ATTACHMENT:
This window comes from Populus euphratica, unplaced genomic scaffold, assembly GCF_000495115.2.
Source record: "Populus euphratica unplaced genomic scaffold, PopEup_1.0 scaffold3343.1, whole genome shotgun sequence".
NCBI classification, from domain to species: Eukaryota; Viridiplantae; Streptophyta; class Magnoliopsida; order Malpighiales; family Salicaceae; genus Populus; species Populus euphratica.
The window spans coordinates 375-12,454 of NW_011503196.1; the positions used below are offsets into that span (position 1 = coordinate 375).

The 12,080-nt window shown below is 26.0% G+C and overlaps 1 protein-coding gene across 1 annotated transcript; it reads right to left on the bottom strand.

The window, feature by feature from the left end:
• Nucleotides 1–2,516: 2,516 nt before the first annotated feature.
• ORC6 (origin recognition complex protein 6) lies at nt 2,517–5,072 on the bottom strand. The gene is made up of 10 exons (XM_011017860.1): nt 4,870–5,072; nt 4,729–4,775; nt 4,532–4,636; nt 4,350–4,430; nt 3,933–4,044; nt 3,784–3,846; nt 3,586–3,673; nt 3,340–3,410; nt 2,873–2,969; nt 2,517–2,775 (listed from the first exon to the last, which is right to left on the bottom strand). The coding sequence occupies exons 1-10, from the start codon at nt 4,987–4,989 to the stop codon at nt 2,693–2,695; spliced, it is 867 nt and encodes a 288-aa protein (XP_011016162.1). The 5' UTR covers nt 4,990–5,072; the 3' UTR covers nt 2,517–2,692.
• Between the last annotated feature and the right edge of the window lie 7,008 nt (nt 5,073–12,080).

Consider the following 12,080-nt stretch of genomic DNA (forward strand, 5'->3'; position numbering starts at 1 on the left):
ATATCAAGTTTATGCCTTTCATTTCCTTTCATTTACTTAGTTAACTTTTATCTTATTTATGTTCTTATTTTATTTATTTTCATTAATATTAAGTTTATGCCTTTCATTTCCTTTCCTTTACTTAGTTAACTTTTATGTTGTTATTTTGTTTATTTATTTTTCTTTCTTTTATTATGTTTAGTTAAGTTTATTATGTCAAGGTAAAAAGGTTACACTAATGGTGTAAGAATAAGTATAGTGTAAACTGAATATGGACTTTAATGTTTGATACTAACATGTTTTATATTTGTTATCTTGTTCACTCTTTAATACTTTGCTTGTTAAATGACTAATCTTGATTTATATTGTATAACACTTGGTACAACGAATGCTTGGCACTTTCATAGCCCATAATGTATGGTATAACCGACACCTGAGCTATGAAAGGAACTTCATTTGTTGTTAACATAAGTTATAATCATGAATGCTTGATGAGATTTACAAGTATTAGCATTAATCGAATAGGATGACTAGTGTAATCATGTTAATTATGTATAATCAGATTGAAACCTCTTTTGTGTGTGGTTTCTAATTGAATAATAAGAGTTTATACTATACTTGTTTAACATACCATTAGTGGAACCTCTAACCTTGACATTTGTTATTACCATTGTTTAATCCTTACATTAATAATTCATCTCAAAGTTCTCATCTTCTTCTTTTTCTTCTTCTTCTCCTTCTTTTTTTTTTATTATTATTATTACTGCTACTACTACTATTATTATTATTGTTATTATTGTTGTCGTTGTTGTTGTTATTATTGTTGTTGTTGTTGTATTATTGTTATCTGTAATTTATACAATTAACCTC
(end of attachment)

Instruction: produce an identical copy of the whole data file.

This window comes from Populus euphratica, unplaced genomic scaffold, assembly GCF_000495115.2.
Source record: "Populus euphratica unplaced genomic scaffold, PopEup_1.0 scaffold3343.1, whole genome shotgun sequence".
NCBI classification, from domain to species: Eukaryota; Viridiplantae; Streptophyta; class Magnoliopsida; order Malpighiales; family Salicaceae; genus Populus; species Populus euphratica.
The window spans coordinates 375-12,454 of NW_011503196.1; the positions used below are offsets into that span (position 1 = coordinate 375).

The 12,080-nt window shown below is 26.0% G+C and overlaps 1 protein-coding gene across 1 annotated transcript; it reads right to left on the bottom strand.

The window, feature by feature from the left end:
• Nucleotides 1–2,516: 2,516 nt before the first annotated feature.
• ORC6 (origin recognition complex protein 6) lies at nt 2,517–5,072 on the bottom strand. The gene is made up of 10 exons (XM_011017860.1): nt 4,870–5,072; nt 4,729–4,775; nt 4,532–4,636; nt 4,350–4,430; nt 3,933–4,044; nt 3,784–3,846; nt 3,586–3,673; nt 3,340–3,410; nt 2,873–2,969; nt 2,517–2,775 (listed from the first exon to the last, which is right to left on the bottom strand). The coding sequence occupies exons 1-10, from the start codon at nt 4,987–4,989 to the stop codon at nt 2,693–2,695; spliced, it is 867 nt and encodes a 288-aa protein (XP_011016162.1). The 5' UTR covers nt 4,990–5,072; the 3' UTR covers nt 2,517–2,692.
• Between the last annotated feature and the right edge of the window lie 7,008 nt (nt 5,073–12,080).

Consider the following 12,080-nt stretch of genomic DNA (forward strand, 5'->3'; position numbering starts at 1 on the left):
ATATCAAGTTTATGCCTTTCATTTCCTTTCATTTACTTAGTTAACTTTTATCTTATTTATGTTCTTATTTTATTTATTTTCATTAATATTAAGTTTATGCCTTTCATTTCCTTTCCTTTACTTAGTTAACTTTTATGTTGTTATTTTGTTTATTTATTTTTCTTTCTTTTATTATGTTTAGTTAAGTTTATTATGTCAAGGTAAAAAGGTTACACTAATGGTGTAAGAATAAGTATAGTGTAAACTGAATATGGACTTTAATGTTTGATACTAACATGTTTTATATTTGTTATCTTGTTCACTCTTTAATACTTTGCTTGTTAAATGACTAATCTTGATTTATATTGTATAACACTTGGTACAACGAATGCTTGGCACTTTCATAGCCCATAATGTATGGTATAACCGACACCTGAGCTATGAAAGGAACTTCATTTGTTGTTAACATAAGTTATAATCATGAATGCTTGATGAGATTTACAAGTATTAGCATTAATCGAATAGGATGACTAGTGTAATCATGTTAATTATGTATAATCAGATTGAAACCTCTTTTGTGTGTGGTTTCTAATTGAATAATAAGAGTTTATACTATACTTGTTTAACATACCATTAGTGGAACCTCTAACCTTGACATTTGTTATTACCATTGTTTAATCCTTACATTAATAATTCATCTCAAAGTTCTCATCTTCTTCTTTTTCTTCTTCTTCTCCTTCTTTTTTTTTTATTATTATTATTACTGCTACTACTACTATTATTATTATTGTTATTATTGTTGTCGTTGTTGTTGTTATTATTGTTGTTGTTGTTGTATTATTGTTATCTGTAATTTATACAATTAACCTC